With more than 200 recipes for pork, beef, lamb, poultry and game, stunning photos of delicious dishes, and tips on raising sustainable meat and buying from local farmers, Good Meat is sure to become the classic cooking resource of the sustainable meat movement.
“The healing local food movement's success hinges on artisanal farming and domestic culinary arts. Good Meat takes the mystery out of both in a masterful way, bringing all of us another giant step closer to healing the planet one bite at a time. Beautiful pictures and delightful explanations . . . Everyone interested in local, earth-friendly food will love this book." —Joel Salatin, owner of Polyface Farm
"Good Meat is a template for all future cookbooks: one that educates on the culinary differences between factory-farmed meats and animals raised on family farms, and the utilization of the entire animal in a sustainable manner." —Patrick Martins, founder of Slow Food USA, Heritage Foods USA
About the author
Deborah Krasner is a writer and food professional living in Vermont. She hosts culinary vacations in Italy and Vermont, which have been featured in GQ, Bon Appétit, and the Boston Globe. Krasner won a James Beard Award in 2003 for her cookbook The Flavors of Olive Oil. She appears regularly on NPR’s The Splendid Table and contributes to Bon Appétit and Real Simple, among other publications.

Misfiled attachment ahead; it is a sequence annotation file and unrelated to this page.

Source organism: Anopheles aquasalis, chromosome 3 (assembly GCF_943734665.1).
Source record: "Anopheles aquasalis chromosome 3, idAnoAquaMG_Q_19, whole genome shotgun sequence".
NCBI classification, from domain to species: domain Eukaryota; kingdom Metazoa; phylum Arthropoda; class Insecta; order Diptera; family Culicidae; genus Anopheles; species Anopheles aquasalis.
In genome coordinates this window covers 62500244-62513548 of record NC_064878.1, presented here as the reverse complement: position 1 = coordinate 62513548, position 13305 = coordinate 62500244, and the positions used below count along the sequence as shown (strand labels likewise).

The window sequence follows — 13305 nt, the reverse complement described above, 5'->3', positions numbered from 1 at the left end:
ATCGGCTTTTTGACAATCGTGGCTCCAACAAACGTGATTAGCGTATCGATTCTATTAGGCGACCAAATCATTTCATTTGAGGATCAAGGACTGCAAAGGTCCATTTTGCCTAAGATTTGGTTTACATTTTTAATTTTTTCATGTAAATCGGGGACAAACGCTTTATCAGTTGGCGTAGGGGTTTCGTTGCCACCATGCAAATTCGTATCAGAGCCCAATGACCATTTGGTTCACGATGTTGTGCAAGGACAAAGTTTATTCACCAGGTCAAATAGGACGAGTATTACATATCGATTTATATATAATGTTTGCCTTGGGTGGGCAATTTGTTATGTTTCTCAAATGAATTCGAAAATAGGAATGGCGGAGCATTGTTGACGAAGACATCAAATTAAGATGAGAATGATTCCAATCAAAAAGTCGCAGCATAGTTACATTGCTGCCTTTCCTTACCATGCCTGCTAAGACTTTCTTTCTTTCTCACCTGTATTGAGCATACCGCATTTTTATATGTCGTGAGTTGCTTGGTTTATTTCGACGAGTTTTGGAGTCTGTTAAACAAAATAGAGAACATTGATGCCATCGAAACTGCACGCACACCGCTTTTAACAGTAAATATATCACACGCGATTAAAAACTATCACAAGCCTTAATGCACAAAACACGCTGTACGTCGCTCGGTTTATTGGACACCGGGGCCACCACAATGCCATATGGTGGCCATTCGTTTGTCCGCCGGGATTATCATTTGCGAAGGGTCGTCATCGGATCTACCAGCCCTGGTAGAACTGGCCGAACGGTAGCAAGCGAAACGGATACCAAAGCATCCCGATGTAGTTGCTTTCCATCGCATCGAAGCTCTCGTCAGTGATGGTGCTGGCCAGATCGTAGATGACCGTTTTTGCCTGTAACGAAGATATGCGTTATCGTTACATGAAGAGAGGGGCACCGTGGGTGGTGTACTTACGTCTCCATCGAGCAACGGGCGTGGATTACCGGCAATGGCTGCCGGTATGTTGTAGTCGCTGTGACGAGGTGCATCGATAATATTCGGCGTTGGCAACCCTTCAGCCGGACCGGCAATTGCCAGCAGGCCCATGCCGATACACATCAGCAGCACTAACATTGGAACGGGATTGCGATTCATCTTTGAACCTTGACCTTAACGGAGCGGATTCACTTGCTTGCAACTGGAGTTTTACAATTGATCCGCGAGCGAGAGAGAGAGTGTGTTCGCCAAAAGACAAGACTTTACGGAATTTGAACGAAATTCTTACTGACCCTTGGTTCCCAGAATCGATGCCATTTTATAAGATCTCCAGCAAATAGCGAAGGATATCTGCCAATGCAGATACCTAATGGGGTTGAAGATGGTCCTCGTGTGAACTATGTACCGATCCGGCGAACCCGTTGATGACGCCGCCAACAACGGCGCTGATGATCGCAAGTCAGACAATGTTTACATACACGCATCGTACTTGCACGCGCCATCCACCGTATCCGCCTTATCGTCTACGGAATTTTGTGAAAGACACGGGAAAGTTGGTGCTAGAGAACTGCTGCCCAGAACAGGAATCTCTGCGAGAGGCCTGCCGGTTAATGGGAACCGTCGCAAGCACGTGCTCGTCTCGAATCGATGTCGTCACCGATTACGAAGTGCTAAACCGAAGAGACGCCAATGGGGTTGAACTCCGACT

Author: Deborah Krasner
It's not often that someone stumbles into entrepreneurship and ends up reviving a community and starting a national economic-reform movement. But that’s what happened when, in 1983, Judy Wicks founded the White Dog Café on the first floor of her house on a row of Victorian brownstones in West Philadelphia. After helping to save her block from demolition, Judy grew what began as a tiny muffin shop into a 200-seat restaurant—one of the first to feature local, organic, and humane food. The restaurant blossomed into a regional hub for community, and a national powerhouse for modeling socially responsible business.
Good Morning, Beautiful Business is a memoir about the evolution of an entrepreneur who would not only change her neighborhood, but would also change her world—helping communities far and wide create local living economies that value people and place as much as commerce and that make communities not just interesting and diverse and prosperous, but also resilient.
Wicks recounts a girlhood coming of age in the sixties, a stint working in an Alaska Eskimo village in the seventies, her experience cofounding the first Free People's store (now well known as Urban Outfitters), her accidental entry into the world of restauranteering, the emergence of the celebrated White Dog Café, and her eventual role as an international leader and speaker in the local-living-economies movement.
Her memoir traces the roots of her career—exploring what it takes to marry social change and commerce, and do business differently. Passionate, fun, and inspirational, Good Morning, Beautiful Business explores the way women, and men, can follow both mind and heart, do what’s right, and do well by doing good.
Author: Judy Wicks